WHERE IN THE WORLD IS OSAMA BIN LADEN? Directed by Morgan Spurlock, written by Spurlock and Jeremy Chilnick. An Alliance Atlantis release. 93 minutes. Opens Friday (May 16). For venues and times, see listings. Rating: NNNNN
You can tell Morgan Spurlock is worried about how people are going to react to his new documentary.
For starters, he’s defending the ridiculous trailer. It’s filled with visual jokes made at the expense of the cultures Spurlock explores, and plays as if the film it’s selling is a comical adventure series featuring Spurlock on camelback. In fact, he only briefly rides one of those ships of the desert.
“We wanted to play it up for humour, push it toward funny and get people into the theatres,” he says animatedly while sitting in a Hyatt Hotel room. He’s got more than a touch of charisma going for him, with his red hair ablaze and his handlebar moustache creeping down to the bottom of his chin.
“So many docs that deal with important issues have done poorly over the last year. People don’t want to think they’re being given a message and being fed spinach. Comedy works well with subjects like this. It gets people to let their guard down. You’re not hitting them with a shovel.”
Though his new movie has some critical content related to the United States’ superiority complex, Spurlock still has a hard-?on for the homeland.
“I love America,” he pronounces loudly, as if he’s hoping some of those who question his passion for his country are in the room.
“It’s true, I do love my country. I’m proud of America. I’m not proud of its actions, but I’m proud of what the country stands for and what it means. As Mark Twain said, ‘Support your country always and your government when it deserves it.’”
Spurlock’s is a weird stance that gets adopted by many liberal Americans who see small problems inside the U.S. but can’t see things on a systemic level. Stop?Loss director Kimberly Peirce, for example, couldn’t imagine the army silencing her for expressing hostility toward U.S. military policy.
And Spurlock makes no link between American gun culture and its aggressive foreign policies. A key sequence, shot when the film crew was embedded with the troops, records an excursion to fire big guns into the mountains in Afghanistan. Blasting away, Spurlock looks into the camera with a happy grin.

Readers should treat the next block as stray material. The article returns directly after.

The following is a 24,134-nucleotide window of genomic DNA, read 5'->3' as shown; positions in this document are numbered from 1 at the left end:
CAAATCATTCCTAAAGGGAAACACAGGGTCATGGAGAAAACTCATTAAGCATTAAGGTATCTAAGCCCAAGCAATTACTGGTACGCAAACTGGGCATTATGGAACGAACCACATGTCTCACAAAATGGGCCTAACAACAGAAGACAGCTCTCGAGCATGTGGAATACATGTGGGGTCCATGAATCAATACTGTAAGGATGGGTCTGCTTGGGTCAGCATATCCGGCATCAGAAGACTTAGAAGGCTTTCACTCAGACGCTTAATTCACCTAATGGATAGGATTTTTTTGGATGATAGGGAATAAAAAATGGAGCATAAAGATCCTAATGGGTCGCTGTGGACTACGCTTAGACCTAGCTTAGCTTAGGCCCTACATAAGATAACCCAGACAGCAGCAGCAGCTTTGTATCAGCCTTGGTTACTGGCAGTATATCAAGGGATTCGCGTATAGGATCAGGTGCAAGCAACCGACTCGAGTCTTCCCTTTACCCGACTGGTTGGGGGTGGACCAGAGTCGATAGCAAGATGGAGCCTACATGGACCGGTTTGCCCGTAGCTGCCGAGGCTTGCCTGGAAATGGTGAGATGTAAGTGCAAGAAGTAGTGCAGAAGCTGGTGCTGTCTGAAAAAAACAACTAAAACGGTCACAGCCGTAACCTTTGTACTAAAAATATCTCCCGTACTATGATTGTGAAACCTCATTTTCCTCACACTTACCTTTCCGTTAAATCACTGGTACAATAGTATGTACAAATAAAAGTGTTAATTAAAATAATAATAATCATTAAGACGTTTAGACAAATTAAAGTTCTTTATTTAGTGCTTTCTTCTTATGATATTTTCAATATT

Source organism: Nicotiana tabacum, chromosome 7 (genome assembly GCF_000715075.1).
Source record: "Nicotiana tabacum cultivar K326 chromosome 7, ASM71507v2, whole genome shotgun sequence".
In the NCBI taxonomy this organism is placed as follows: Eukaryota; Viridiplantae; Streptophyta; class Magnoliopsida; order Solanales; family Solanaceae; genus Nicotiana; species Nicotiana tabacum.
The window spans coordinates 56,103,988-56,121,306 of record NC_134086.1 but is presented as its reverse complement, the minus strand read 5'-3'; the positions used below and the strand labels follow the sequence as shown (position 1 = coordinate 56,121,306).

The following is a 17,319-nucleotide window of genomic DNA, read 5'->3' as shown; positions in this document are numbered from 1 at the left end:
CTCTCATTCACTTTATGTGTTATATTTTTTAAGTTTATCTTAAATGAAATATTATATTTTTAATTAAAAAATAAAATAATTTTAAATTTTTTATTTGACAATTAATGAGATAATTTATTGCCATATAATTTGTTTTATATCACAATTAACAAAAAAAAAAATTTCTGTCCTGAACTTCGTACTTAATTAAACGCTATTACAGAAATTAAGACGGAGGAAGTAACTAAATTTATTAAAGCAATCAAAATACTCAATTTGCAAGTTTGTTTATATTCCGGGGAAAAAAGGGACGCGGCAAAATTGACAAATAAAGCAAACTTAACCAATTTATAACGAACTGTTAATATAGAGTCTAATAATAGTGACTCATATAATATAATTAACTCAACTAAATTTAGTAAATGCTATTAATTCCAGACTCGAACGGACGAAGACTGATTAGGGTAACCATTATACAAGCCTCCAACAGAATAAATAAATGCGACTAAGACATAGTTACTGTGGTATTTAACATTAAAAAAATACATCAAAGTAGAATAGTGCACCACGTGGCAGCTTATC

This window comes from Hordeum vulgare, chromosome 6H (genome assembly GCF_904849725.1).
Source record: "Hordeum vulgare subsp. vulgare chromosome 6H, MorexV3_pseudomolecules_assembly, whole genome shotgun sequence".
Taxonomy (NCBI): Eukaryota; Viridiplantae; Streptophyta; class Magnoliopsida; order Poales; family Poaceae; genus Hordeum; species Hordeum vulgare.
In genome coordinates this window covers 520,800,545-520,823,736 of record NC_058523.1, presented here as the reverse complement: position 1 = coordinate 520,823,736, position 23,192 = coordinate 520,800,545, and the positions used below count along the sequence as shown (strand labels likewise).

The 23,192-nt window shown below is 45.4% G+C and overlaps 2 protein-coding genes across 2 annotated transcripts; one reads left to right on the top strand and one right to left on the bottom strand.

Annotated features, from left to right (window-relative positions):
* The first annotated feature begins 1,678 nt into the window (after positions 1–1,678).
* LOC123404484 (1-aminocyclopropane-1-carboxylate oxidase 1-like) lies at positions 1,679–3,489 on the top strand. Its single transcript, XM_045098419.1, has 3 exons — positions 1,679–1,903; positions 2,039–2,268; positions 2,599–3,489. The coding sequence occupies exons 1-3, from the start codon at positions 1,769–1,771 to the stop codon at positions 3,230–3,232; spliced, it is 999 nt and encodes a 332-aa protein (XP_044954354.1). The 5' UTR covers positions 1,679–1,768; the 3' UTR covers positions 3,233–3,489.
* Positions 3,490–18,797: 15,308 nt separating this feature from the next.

“We went over to the firing range to test-?drive some weapons. We were there shooting all types of guns, and when we went out to a lookout, an Afghan guy gave me an RPG.
“I grew up in West Virginia around guns in a pro-?guns family. I grew up a hunter. To get to fire an RPG was pretty incredible.”Yeah, maybe that’s why so many GIs are so trigger-?happy around Iraqi civilians.
“There’s a difference between ‘I’m gonna get to shoot this into the side of a mountain’ and ‘I’m gonna shoot at a car full of people.’ There’s a different kind of rush when you’re doing it without consequences. When you’ve got a rocket launcher on your shoulder, there’s so much adrenalin going through your body – it’s very invigorating. “I’m pro-?gun. I have no problem saying that. People need to have a better look into the backgrounds of gun owners. The problem isn’t the excitement of having a gun.“Video games are more of a factor – they’re used to train.”This discussion could go on for much longer, but I need to get a sense of how Spurlock sees the future of documentaries. They’ve received a major boost here but can’t get much traction in the U.S.
“Last year there were three docs that made a million dollars. One of them was Michael Moore’s Sicko, but you can’t even call him a documentary filmmaker – he’s more of a movie star and hasn’t grossed less than $120 million for any of his recent films.
“There’s so much competition in the multiplex. Why not give up that fifth Harry Potter screen that’s making $459 and give it to a documentary or an art house film?
“I’m a big believer in the idea that we buy what we’re sold. We’re not sold the idea that documentaries are valuable. Look at the BBC or the CBC: they give docs a prime-time slot. Look at the U.S.: there are no documentaries in prime time.”
Morgan Spurlock's WHERE IN THE WORLD IS OSAMA BIN LADEN? reviewed here.